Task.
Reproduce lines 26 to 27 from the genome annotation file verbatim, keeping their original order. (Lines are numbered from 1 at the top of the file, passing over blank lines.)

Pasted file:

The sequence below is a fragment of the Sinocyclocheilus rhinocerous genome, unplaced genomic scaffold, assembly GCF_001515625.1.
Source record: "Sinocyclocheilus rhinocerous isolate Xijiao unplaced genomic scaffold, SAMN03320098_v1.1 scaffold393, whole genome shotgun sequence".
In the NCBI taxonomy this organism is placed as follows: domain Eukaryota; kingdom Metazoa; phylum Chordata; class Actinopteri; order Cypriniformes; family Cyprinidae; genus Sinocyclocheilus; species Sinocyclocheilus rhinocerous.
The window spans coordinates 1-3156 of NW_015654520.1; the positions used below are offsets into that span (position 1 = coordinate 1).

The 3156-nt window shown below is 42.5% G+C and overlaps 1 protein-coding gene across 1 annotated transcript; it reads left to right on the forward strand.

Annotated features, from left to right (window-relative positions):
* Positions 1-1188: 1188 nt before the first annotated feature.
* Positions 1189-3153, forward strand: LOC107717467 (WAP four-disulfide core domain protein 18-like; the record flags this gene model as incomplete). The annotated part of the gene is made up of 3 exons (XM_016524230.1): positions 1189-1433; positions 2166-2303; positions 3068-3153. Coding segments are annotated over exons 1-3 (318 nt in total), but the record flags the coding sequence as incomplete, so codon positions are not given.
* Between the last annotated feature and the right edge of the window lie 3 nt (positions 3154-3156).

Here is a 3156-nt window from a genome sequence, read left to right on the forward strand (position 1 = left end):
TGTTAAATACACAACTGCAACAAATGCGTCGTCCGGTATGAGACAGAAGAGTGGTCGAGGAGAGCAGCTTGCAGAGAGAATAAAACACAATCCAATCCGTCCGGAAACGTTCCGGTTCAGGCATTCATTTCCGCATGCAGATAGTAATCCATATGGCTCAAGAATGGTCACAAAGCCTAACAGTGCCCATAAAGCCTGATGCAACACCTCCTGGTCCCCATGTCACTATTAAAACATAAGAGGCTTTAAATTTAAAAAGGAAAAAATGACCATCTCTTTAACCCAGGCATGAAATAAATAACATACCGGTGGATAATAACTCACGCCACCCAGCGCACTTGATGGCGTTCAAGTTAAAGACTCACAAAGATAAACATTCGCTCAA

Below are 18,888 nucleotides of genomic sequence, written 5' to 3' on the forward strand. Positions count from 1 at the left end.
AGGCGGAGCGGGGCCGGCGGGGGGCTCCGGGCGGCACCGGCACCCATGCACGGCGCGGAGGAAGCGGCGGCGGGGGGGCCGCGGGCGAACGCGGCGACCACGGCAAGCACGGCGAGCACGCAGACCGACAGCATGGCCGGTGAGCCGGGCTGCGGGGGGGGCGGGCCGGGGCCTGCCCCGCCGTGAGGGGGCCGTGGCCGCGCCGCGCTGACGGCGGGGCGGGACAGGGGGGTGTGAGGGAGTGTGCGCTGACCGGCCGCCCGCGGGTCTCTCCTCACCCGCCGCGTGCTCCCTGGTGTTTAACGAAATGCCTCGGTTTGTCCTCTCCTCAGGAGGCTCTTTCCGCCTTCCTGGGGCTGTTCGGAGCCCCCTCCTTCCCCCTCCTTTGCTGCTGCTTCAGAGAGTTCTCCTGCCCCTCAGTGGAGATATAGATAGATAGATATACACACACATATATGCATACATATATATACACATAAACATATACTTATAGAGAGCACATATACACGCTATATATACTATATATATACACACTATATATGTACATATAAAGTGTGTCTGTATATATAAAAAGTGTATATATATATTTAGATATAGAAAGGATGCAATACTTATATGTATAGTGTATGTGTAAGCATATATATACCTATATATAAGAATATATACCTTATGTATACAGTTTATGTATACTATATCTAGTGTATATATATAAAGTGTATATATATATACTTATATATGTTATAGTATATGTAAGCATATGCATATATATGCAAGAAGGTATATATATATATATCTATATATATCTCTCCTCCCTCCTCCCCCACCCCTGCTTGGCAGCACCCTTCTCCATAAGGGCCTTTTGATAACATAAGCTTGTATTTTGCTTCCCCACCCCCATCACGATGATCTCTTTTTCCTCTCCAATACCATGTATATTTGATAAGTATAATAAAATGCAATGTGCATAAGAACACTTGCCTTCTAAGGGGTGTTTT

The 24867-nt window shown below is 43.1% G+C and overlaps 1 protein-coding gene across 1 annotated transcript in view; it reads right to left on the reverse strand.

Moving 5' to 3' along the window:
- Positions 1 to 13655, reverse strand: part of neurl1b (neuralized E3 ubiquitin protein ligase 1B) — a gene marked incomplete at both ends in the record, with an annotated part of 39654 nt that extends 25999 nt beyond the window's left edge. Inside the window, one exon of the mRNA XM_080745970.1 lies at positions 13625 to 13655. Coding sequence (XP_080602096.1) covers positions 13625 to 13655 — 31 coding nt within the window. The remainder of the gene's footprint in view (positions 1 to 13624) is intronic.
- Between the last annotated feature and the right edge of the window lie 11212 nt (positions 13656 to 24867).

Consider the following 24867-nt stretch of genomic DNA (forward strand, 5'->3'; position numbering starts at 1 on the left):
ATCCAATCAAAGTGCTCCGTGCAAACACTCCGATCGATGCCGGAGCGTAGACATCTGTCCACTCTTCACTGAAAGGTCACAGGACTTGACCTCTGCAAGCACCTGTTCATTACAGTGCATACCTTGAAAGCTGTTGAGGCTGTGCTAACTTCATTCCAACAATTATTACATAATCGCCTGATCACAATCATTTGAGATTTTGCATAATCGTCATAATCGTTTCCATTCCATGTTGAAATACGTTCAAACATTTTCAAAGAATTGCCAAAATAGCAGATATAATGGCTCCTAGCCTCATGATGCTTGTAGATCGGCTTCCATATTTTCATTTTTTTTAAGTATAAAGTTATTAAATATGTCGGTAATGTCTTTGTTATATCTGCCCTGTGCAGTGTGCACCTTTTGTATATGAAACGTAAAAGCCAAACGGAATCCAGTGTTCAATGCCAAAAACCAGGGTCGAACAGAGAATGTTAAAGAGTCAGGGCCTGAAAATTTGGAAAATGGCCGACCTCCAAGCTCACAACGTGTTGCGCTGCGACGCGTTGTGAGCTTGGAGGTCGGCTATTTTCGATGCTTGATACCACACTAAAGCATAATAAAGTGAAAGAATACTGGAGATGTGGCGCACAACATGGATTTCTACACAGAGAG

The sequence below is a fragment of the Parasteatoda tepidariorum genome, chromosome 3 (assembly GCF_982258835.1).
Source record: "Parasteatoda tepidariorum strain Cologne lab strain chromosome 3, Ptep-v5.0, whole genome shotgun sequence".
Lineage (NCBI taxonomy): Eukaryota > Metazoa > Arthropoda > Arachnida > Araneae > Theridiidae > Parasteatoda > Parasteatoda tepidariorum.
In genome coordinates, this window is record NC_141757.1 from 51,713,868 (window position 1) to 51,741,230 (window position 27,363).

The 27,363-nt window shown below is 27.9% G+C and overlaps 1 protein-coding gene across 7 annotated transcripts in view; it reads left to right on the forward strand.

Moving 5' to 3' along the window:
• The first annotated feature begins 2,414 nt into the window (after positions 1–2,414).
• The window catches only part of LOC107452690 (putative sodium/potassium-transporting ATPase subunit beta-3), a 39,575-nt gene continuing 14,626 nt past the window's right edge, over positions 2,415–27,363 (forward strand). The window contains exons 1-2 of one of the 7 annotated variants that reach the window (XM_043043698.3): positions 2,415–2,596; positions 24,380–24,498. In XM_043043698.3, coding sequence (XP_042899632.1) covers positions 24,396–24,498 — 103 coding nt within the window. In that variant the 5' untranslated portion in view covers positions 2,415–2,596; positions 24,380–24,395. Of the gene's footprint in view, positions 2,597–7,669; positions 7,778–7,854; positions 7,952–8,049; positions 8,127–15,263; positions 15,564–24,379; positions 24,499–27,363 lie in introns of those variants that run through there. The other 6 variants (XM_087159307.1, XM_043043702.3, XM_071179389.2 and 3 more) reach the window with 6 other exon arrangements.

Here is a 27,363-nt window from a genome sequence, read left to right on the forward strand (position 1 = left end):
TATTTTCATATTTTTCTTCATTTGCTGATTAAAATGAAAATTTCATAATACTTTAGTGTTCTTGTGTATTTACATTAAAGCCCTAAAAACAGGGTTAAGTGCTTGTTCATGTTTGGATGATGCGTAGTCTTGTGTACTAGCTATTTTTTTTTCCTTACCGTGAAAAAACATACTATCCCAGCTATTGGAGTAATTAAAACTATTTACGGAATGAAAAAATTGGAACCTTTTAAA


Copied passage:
• The first annotated feature begins 2,414 nt into the window (after positions 1–2,414).
• The window catches only part of LOC107452690 (putative sodium/potassium-transporting ATPase subunit beta-3), a 39,575-nt gene continuing 14,626 nt past the window's right edge, over positions 2,415–27,363 (forward strand). The window contains exons 1-2 of one of the 7 annotated variants that reach the window (XM_043043698.3): positions 2,415–2,596; positions 24,380–24,498. In XM_043043698.3, coding sequence (XP_042899632.1) covers positions 24,396–24,498 — 103 coding nt within the window. In that variant the 5' untranslated portion in view covers positions 2,415–2,596; positions 24,380–24,395. Of the gene's footprint in view, positions 2,597–7,669; positions 7,778–7,854; positions 7,952–8,049; positions 8,127–15,263; positions 15,564–24,379; positions 24,499–27,363 lie in introns of those variants that run through there. The other 6 variants (XM_087159307.1, XM_043043702.3, XM_071179389.2 and 3 more) reach the window with 6 other exon arrangements.